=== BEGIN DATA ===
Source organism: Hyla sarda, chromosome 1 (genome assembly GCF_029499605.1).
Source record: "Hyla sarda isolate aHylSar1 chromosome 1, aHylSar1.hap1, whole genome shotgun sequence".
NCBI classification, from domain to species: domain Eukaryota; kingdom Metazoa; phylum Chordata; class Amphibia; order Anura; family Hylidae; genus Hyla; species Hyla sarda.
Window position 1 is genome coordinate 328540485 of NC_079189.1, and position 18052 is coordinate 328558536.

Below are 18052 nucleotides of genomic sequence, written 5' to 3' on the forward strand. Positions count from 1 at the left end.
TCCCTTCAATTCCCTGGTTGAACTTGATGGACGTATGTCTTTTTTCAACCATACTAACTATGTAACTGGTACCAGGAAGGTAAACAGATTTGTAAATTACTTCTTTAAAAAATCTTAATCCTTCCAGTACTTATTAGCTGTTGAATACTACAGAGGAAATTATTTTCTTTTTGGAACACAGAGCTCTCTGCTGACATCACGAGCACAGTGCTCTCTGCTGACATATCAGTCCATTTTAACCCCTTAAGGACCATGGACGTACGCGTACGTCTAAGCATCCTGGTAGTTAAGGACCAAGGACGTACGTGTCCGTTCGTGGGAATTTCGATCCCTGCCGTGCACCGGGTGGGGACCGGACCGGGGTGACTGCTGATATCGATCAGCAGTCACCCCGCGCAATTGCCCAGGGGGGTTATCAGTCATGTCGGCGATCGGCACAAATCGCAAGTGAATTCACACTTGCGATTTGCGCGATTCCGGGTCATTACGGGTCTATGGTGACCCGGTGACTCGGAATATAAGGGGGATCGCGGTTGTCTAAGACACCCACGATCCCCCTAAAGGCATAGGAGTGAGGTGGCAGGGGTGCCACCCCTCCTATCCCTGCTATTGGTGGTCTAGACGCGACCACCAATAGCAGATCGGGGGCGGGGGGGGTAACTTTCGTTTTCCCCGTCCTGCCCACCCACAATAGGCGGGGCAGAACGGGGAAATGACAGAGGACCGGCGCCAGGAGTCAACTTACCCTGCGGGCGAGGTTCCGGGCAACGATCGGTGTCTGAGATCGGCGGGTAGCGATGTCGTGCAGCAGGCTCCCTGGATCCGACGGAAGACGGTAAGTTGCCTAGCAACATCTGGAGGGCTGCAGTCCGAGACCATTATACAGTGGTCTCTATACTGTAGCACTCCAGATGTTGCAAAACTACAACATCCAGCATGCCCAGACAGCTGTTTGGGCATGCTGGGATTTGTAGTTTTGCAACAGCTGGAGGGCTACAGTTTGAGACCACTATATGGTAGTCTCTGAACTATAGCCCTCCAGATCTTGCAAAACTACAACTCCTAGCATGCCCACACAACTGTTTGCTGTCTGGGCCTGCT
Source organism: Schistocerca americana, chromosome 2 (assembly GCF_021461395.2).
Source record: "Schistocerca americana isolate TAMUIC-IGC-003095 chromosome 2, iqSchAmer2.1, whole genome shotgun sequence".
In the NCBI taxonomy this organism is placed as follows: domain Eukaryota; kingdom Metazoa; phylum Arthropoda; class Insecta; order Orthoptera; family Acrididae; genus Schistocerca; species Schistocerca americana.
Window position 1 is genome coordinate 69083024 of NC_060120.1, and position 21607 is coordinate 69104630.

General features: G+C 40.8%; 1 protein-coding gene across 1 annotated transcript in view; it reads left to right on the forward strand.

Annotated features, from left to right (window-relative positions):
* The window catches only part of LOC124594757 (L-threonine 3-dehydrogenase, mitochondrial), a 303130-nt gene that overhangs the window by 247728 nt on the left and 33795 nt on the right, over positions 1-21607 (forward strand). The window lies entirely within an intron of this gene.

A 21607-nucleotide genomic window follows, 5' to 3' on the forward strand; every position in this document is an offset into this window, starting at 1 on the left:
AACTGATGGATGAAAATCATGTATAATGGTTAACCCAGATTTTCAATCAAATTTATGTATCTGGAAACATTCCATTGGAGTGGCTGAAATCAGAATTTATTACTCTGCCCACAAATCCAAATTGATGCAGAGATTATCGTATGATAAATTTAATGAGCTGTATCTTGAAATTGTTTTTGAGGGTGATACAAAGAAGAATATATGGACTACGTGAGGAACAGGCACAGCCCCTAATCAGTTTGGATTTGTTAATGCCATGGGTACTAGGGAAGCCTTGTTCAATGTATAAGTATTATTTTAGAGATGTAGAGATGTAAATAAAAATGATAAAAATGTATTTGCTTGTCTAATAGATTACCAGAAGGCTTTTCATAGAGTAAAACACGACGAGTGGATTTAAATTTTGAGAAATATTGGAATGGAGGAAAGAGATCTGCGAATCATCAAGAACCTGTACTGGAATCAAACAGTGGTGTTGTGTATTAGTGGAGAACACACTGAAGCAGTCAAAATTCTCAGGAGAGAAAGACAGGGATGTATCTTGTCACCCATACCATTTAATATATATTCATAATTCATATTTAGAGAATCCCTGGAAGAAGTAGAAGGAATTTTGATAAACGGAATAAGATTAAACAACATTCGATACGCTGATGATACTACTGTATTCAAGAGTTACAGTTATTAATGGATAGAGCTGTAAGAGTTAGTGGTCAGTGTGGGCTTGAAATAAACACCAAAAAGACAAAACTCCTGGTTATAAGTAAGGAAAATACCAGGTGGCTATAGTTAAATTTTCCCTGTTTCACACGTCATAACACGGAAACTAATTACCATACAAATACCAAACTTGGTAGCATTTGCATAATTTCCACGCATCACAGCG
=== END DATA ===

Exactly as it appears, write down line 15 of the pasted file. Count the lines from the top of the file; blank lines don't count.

AACTGATGGATGAAAATCATGTATAATGGTTAACCCAGATTTTCAATCAAATTTATGTATCTGGAAACATTCCATTGGAGTGGCTGAAATCAGAATTTATTACTCTGCCCACAAATCCAAATTGATGCAGAGATTATCGTATGATAAATTTAATGAGCTGTATCTTGAAATTGTTTTTGAGGGTGATACAAAGAAGAATATATGGACTACGTGAGGAACAGGCACAGCCCCTAATCAGTTTGGATTTGTTAATGCCATGGGTACTAGGGAAGCCTTGTTCAATGTATAAGTATTATTTTAGAGATGTAGAGATGTAAATAAAAATGATAAAAATGTATTTGCTTGTCTAATAGATTACCAGAAGGCTTTTCATAGAGTAAAACACGACGAGTGGATTTAAATTTTGAGAAATATTGGAATGGAGGAAAGAGATCTGCGAATCATCAAGAACCTGTACTGGAATCAAACAGTGGTGTTGTGTATTAGTGGAGAACACACTGAAGCAGTCAAAATTCTCAGGAGAGAAAGACAGGGATGTATCTTGTCACCCATACCATTTAATATATATTCATAATTCATATTTAGAGAATCCCTGGAAGAAGTAGAAGGAATTTTGATAAACGGAATAAGATTAAACAACATTCGATACGCTGATGATACTACTGTATTCAAGAGTTACAGTTATTAATGGATAGAGCTGTAAGAGTTAGTGGTCAGTGTGGGCTTGAAATAAACACCAAAAAGACAAAACTCCTGGTTATAAGTAAGGAAAATACCAGGTGGCTATAGTTAAATTTTCCCTGTTTCACACGTCATAACACGGAAACTAATTACCATACAAATACCAAACTTGGTAGCATTTGCATAATTTCCACGCATCACAGCG